Cardinal, Watercolour on ostrich eggshell
Cardinal, Watercolour on ostrich eggshell

Did you know you aren’t restricted to traditional supports when painting art? Stretched canvas, wood panel and paper are traditional supports, and they are excellent choices. They provide ideal surfaces with a degree of tooth that suits the artist’s preference, and when properly prepared and stored will last centuries.

However, if properly prepared, many objects can also provide excellent surfaces for your artistic expressions. Here are some fresh, new ideas for painting art that I’ve experimented with:


I’ve prepared this eggshell as a painting support by poking holes in each end with a darning needle (for those of you unfamiliar with sock repair, a darning needle is a thick, strong steel needle about two inches long – I know, you’re thinking “Who repairs socks in this century?”).

Then, use your breath to blow the insides of the egg out through the bottom hole. This will take a lot of force , yet you still have to be somewhat gentle out of concern for breaking the thin shell. This may take a few eggs for you to get the hang of it, but if you want to make an omelet you have to crack some eggs. You don’t have to do it eggs-actly as I do. Okay, I’ll stop now.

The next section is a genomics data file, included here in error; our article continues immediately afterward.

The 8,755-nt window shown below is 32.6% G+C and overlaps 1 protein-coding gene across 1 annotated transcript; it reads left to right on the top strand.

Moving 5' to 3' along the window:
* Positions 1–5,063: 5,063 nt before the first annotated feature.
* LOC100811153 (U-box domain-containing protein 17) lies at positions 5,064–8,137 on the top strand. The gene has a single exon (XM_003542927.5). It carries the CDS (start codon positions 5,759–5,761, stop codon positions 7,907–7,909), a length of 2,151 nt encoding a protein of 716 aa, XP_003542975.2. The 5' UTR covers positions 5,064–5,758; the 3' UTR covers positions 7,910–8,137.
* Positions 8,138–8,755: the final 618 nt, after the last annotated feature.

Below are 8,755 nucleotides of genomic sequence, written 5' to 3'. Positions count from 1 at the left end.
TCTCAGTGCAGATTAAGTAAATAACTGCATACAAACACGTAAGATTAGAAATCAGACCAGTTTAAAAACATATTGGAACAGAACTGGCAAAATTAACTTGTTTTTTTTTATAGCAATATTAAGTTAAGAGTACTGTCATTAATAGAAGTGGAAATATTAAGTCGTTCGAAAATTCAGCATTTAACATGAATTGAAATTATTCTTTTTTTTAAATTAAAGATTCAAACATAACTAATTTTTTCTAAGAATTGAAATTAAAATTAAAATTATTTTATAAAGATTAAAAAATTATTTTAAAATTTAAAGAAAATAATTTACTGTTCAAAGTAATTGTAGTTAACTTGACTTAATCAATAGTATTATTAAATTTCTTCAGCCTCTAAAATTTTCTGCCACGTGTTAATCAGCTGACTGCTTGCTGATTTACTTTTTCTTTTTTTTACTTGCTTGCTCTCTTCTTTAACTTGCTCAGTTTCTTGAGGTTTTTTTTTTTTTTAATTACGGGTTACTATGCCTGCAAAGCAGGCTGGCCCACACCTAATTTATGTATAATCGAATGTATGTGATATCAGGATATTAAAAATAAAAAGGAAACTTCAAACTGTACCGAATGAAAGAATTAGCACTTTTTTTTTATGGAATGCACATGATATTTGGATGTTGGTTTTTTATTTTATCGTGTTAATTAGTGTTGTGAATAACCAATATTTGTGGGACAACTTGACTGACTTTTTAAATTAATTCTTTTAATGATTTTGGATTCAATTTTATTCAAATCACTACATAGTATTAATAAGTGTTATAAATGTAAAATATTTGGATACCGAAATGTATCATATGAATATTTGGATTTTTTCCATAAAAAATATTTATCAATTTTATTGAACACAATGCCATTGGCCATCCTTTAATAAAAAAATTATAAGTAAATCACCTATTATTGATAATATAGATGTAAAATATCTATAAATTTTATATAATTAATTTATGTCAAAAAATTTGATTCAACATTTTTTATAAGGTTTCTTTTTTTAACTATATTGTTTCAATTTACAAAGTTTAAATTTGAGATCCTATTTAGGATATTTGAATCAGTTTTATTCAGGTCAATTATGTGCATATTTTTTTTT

Rinse off your egg and pat dry. The shell is a bit slick so I covered it with a coat of white gesso. Gesso is the same stuff that is used on stretched canvas to prepare the surface and gives it that nice grippy, dull look. Now your egg is ready to be painted. I suggest acrylic paint.

Terracotta Planters

Terracotta is normally very porous except where it’s been glazed. I have had much success painting on the terracotta saucers that go under plant pots to catch water. I prepare the surface first by coating it with acrylic gel medium. Once dry you could “white” the surface if you prefer a white ground by adding a coat of thinned white acrylic paint. I’ve treated it as a tinted ground and just chose subject matter that suited the toned ground. Take a look at this work in progress:

Miniature Paintings on Coins

For a change of pace try painting in miniature. It’s a fun challenge. I’ve used coins of all sizes. Below is a photo of a penny and a dime, painted on with acrylic paint.

I just put a coat of acrylic gel medium on the coins and let it dry. You’ll need very tiny brushes. To get fine lines use a straight pin instead of a brush. You could also try painting miniatures on pop bottle caps, flip them over and paint inside the cap. It comes in it’s own tiny picture frame.

By Tanya Petruk

Movie Poster Restorer, Fine Artist

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